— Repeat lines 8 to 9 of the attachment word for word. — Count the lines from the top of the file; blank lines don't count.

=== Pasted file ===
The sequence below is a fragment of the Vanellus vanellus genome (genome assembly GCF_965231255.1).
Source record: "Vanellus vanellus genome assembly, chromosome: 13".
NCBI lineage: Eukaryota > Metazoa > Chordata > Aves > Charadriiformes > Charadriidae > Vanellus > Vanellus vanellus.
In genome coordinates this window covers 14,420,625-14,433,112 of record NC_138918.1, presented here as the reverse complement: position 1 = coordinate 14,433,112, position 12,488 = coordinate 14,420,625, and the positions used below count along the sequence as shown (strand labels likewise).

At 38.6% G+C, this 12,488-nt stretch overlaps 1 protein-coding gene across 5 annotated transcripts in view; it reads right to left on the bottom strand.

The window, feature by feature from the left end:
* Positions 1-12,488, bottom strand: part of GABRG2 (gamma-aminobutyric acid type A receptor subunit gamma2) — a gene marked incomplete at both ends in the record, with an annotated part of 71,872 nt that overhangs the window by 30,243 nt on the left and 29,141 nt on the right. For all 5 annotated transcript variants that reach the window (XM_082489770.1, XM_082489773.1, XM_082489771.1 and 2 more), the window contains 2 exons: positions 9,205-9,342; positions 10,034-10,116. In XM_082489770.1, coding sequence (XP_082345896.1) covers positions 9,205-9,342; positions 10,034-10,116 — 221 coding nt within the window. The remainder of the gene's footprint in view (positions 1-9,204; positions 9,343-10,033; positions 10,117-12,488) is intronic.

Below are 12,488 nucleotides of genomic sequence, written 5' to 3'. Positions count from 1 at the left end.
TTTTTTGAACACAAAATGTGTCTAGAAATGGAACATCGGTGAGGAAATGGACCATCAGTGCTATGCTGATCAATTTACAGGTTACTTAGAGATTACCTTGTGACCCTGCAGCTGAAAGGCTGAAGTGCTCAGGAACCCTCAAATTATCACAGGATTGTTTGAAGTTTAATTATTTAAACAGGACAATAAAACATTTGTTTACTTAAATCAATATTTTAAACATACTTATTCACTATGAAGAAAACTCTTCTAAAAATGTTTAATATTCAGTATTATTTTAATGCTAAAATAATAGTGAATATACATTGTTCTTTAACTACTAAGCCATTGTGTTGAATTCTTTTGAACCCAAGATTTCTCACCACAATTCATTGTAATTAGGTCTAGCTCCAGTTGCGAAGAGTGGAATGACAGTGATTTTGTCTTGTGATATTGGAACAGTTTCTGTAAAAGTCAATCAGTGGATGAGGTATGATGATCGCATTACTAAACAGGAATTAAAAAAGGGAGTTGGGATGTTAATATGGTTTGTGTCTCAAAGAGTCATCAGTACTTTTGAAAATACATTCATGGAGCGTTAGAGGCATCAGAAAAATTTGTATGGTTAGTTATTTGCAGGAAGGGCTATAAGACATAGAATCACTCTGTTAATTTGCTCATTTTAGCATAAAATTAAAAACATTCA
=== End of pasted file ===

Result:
Below are 12,488 nucleotides of genomic sequence, written 5' to 3'. Positions count from 1 at the left end.
TTTTTTGAACACAAAATGTGTCTAGAAATGGAACATCGGTGAGGAAATGGACCATCAGTGCTATGCTGATCAATTTACAGGTTACTTAGAGATTACCTTGTGACCCTGCAGCTGAAAGGCTGAAGTGCTCAGGAACCCTCAAATTATCACAGGATTGTTTGAAGTTTAATTATTTAAACAGGACAATAAAACATTTGTTTACTTAAATCAATATTTTAAACATACTTATTCACTATGAAGAAAACTCTTCTAAAAATGTTTAATATTCAGTATTATTTTAATGCTAAAATAATAGTGAATATACATTGTTCTTTAACTACTAAGCCATTGTGTTGAATTCTTTTGAACCCAAGATTTCTCACCACAATTCATTGTAATTAGGTCTAGCTCCAGTTGCGAAGAGTGGAATGACAGTGATTTTGTCTTGTGATATTGGAACAGTTTCTGTAAAAGTCAATCAGTGGATGAGGTATGATGATCGCATTACTAAACAGGAATTAAAAAAGGGAGTTGGGATGTTAATATGGTTTGTGTCTCAAAGAGTCATCAGTACTTTTGAAAATACATTCATGGAGCGTTAGAGGCATCAGAAAAATTTGTATGGTTAGTTATTTGCAGGAAGGGCTATAAGACATAGAATCACTCTGTTAATTTGCTCATTTTAGCATAAAATTAAAAACATTCA